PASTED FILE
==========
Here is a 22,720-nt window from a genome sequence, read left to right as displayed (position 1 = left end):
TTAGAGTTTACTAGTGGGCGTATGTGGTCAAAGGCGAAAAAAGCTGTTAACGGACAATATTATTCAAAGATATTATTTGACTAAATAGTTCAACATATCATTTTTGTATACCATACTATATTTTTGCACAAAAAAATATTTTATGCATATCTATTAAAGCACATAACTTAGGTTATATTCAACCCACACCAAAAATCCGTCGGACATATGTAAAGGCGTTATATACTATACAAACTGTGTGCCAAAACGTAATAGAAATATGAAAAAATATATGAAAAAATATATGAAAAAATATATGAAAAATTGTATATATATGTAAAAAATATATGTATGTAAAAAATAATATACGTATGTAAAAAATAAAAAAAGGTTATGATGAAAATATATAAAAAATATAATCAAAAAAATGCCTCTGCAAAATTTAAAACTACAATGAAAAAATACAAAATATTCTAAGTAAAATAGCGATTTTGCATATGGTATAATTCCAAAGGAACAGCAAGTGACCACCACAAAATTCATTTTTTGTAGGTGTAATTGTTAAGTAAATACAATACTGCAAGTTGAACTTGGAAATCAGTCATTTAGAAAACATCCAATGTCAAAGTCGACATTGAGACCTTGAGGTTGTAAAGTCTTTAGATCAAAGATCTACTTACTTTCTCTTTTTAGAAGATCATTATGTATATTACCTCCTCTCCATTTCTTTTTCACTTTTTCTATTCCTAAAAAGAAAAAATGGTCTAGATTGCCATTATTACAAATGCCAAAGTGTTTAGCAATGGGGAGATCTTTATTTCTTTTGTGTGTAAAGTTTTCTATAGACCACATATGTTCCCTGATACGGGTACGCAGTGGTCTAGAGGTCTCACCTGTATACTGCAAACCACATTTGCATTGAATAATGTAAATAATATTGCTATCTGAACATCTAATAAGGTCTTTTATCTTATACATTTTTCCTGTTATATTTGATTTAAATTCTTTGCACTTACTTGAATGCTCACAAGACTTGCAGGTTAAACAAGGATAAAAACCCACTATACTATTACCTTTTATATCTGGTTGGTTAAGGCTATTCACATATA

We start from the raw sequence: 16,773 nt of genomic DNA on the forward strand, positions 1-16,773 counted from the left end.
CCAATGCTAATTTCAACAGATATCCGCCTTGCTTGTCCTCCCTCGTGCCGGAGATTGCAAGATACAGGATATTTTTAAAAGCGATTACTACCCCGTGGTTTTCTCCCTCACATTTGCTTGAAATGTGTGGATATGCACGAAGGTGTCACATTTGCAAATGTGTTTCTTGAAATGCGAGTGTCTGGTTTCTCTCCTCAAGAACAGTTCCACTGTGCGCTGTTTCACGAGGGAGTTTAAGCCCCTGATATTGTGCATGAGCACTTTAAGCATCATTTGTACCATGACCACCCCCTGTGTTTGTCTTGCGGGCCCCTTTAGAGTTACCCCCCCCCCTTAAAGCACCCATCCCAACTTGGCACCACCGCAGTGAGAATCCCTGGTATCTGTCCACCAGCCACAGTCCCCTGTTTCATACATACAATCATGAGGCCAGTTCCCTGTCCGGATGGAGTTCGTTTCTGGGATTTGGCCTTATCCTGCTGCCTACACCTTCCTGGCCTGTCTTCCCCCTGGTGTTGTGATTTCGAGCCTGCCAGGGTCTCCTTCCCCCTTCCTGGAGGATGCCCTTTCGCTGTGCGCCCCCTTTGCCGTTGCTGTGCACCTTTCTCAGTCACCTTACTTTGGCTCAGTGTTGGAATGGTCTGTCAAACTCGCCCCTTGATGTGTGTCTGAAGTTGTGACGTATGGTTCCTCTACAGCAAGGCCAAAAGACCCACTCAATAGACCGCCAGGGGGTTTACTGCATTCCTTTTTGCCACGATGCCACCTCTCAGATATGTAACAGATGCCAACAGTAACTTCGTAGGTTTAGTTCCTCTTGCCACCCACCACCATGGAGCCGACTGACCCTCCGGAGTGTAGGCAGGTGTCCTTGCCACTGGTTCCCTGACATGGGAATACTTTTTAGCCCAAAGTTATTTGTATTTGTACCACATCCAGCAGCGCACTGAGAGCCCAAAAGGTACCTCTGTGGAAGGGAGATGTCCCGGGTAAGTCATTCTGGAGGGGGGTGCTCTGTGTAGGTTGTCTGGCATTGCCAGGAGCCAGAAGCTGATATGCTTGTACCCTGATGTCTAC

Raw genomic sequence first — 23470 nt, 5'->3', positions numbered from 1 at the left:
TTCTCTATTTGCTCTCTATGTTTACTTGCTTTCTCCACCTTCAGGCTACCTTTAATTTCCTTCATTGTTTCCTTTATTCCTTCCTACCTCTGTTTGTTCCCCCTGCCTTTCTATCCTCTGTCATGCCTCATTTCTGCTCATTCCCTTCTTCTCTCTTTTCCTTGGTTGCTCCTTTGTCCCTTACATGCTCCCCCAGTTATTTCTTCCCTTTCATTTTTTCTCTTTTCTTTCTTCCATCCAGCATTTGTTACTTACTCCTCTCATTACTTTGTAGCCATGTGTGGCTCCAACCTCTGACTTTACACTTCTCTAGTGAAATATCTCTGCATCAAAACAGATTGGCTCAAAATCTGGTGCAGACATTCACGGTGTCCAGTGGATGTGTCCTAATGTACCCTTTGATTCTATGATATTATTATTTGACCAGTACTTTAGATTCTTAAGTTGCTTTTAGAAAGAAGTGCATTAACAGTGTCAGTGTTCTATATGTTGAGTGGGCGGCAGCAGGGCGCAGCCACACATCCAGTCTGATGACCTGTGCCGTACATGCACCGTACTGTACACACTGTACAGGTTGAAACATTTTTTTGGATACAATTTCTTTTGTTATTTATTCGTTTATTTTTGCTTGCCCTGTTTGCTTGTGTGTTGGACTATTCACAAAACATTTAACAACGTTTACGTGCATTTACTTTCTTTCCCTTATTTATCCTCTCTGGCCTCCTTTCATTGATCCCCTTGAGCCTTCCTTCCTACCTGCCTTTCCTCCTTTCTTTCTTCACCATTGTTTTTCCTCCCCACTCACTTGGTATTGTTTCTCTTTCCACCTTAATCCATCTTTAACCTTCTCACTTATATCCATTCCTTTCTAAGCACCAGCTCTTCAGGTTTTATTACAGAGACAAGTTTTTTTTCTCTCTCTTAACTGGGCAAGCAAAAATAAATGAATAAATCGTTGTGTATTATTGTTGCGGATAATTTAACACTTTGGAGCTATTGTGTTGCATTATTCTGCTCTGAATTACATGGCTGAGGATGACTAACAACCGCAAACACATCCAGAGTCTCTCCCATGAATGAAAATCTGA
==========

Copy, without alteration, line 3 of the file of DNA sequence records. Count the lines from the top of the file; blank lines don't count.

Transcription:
We start from the raw sequence: 16,773 nt of genomic DNA on the forward strand, positions 1-16,773 counted from the left end.